The idea that Aussies come face-to-face daily with a plethora of fearsome creatures is a common myth believed by foreigners, but for one Queensland resident it may be difficult to dispute.
As a homeowner in the small coastal town of Yeppoon, Jessika’s property has been visited by an oddly large number of huge spiders in recent months.
“The other night I heard my daughter scream at the top of her lungs. I ran downstairs and she said she saw a spider go under her bed,” Jessika told Yahoo News Australia. “It has definitely freaked me out finding the tarantulas… I have found two of them in the last week! And the first one was huge.”
From the whistling tarantula, which can grow up to 22 centimetres in length, to the fang-bear wishbone spider, they all appear to have taken a liking to her family home, especially her daughter’s bedroom, much to Jessika’s dismay.
“We do live out of town on a few acres and have always come across creepy crawly’s but this last week has made me jumpy,” she said.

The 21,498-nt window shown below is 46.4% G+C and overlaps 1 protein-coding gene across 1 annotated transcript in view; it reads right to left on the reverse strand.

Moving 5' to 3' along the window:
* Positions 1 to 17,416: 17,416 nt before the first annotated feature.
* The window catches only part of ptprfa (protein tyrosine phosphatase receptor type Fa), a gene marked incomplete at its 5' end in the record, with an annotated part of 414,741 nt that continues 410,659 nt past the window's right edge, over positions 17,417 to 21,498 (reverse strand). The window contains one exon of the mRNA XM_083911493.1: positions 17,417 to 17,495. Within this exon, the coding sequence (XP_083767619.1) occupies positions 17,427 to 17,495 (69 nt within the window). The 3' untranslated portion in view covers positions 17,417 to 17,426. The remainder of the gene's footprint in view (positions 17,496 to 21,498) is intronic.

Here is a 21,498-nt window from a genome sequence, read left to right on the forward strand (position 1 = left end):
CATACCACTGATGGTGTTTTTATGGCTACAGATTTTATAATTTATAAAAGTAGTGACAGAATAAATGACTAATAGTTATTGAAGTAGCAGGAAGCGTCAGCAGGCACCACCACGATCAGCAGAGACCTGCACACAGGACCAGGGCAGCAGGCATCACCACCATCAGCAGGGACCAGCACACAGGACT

“For the first time I’m questioning the house we’re living in… been here for years and have considered moving,” she joked.
Thanks to her apparent stellar hospitality, Jessika has discovered six spiders in her home in the last six months, forcing her to turn to social media in a bid to identify them and whether they are dangerous.
10,000 spider species in Australia
Despite up to 15 per cent of the population suffering from arachnophobia, spiders are one of nature’s great evolutionary success stories, with over 10,000 species across the country possessing an expansive range of skills.
From their ability to swim and jump, to their remarkable camouflage skills and potent venom, spiders have inspired awe and fear in Aussies for a long time.
Thankfully the two identified spiders that Jessika found in her home are not believed to be of threat to human life, and despite being effective insect repellents, the resident sensibly choose to remove them from her home.
“My daughter has now officially moved upstairs,” she said.
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